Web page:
We found mine way more quickly than I expected.
In early October, Shata and her partner David were set to come up from London to Derbyshire for a weekend of country walks and Autumnal food and drink (mushroom lasagne and gin) but at the last minute David couldn’t make it and it was raining cats and dogs.
Shata and I made a snap decision over our scrambled egg breakfast; we would try and book last-minute wedding dress appointments.
I phoned round some local shops. Despite all-round ominous gasps of ‘your wedding is only ten months away and you haven’t sorted your dress yet!’ the lovely ladies at Ivory White Bridal in Duffield and The Wedding House in Derby were able to squeeze me in for afternoon appointments due to a couple of cancellations.
I rang the matriarchs of the family, Mum and Nana, to see if they were available to join us. They were! Good.
We arranged that Shata and I would meet Mum and Nana outside Ivory White.
Introducing my mother: she is a librarian by trade but her heart lies in furniture-renovation and amateur floristry (she does all her friends’ daughters’ weddings). Mum has taught me everything I know about French cooking, antique-hunting, and shoe-hoarding. She and my Dad still live in the cottage I was born in, which I talk about here. I speak to her pretty much every day and her opinion is gold. Confession: I find it hard to order a sandwich without consulting her.
I mentioned here that my little sister was born when I was still tiny. It was Nana who played dolls with me, read me stories and taught me to make little fairy cakes while a 30-year-old Mum was nursing new-born Laura. She and Pops were horticulturalists, growers and landscape gardeners and in their heyday they had two nurseries. They have always been super hands-on, loving grandparents and it was because of them that I knew the names of all the flowers and could grow Dianthus from cuttings by the age of six. Fun Nana fact: she always, always, always tells it like it is.
The ladies in Ivory White asked me to select five dresses to try. I was veering towards 1930s-style silhouettes and simple white crêpe. Mum was veering towards anything Marie-Antoinette inspired and dripping with lace. To keep everyone happy, I chose to tread the middle ground.
Shata and Mum oohed over this one. Nana said, ‘Lovely. Your bottom looks good!’ before whispering loudly to Mum: ‘Jane, hasn’t Sarah got prominent tan-lines?’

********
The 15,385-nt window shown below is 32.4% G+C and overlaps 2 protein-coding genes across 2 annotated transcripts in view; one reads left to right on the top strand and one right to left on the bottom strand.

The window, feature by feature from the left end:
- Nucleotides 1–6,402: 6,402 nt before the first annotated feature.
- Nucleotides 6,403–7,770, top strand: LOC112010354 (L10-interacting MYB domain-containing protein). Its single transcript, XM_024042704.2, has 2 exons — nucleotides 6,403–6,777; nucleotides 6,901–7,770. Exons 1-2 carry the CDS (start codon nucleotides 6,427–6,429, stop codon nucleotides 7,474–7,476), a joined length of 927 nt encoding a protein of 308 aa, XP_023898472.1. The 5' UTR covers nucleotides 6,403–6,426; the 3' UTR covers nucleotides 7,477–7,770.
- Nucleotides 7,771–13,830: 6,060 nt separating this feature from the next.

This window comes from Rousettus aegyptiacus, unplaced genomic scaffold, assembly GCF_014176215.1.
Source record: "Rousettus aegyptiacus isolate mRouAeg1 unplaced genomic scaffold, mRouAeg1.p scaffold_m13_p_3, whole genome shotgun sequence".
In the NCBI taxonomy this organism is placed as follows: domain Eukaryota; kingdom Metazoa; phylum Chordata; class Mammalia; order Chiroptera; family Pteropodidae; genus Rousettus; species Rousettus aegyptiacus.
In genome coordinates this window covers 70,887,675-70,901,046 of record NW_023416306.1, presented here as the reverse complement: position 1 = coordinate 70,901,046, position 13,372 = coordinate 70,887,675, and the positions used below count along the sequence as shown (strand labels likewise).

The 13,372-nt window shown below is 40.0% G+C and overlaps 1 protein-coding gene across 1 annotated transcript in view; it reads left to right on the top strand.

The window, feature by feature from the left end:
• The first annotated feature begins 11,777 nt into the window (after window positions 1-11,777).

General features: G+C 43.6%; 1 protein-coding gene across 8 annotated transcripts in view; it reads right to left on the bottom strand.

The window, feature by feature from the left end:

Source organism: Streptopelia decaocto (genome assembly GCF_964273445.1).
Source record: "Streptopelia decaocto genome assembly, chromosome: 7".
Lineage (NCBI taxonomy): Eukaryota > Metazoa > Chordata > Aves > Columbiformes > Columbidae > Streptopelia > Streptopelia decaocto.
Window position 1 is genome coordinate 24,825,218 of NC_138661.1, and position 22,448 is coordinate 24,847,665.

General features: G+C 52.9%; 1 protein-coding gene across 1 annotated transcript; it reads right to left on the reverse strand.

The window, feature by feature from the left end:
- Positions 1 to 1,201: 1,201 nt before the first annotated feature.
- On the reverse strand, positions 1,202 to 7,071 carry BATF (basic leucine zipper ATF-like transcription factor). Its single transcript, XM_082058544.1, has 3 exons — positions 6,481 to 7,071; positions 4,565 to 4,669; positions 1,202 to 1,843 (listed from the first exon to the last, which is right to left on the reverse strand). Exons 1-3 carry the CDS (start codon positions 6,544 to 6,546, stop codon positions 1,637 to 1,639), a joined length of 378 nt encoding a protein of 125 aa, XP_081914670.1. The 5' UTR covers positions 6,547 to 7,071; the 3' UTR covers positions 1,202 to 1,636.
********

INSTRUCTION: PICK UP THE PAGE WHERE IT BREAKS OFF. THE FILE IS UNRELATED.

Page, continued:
This one was Shata’s favourite. Nana said: ‘Very pretty. Reminds me a bit of lingerie.’
We left Ivory White feeling encouraged and drove into Derby for the second appointment.
I’ve seen many a glamorous wedding-dress shopping photo on social media: a trayful of champagne cocktails in Claridge’s with a caption like ‘wedding dress shopping is very exhausting ’. Hashtag I’m organised and plan ahead.
A word to the wise: if you choose my last-minute method of wedding-dress-shopping, the only instagram photo you will be posting is of the Wilmorton working men’s club car park in the pouring rain. We waited there for a full hour between the two appointments – but we didn’t get bored because Nana had brought the ‘Special Offers This Week at Aldi’ magazine for us to look at.
I tried on a few dresses at our appointment at The Wedding House but the light was getting poor due to the descending October afternoon so the photos aren’t excellent.
We all liked this crêpe one although I did hear the word ‘tan-lines’ coming from the vicinity of Nana:
At this point, Mum forced me to try on a veil despite my heavy protestations. I think a veil makes me look even goofier than usual, as evidenced by a photo that I will not be posting in the public domain. Nana said: ‘Yes, Jane, and it’s not like she’s completely virginal’ before winking at me and saying: ‘Darling, are you sure that white’s the colour for you?’
A successful outing, but, suffice to say, Shata and I were very glad to get home to Steve brandishing the cocktail shaker.
Two weeks later and still wedding dress-less, I was sitting in the English office at work scoffing a doughnut and Mum sent me a text saying she’d got me an appointment after-school at Gracie Bleu Bridal in Matlock. That was the afternoon I found it. Ronald Joyce. Sample sale bargain. Completely perfect. But it’s top secret until the big day. The only people who’ve seen it are Mum and Aunty Lyn.
How did you find your wedding dress? Was it a lengthy operation or was it found right at the start of your hunt for The Dress? Not all of my bridesmaids could be there, including my sister who was in New York at the time. Did you have the help of your bridesmaids or did you bring your female relatives along for the ride?
More wedding-planning gossip on instagram @sweetpeasandsighs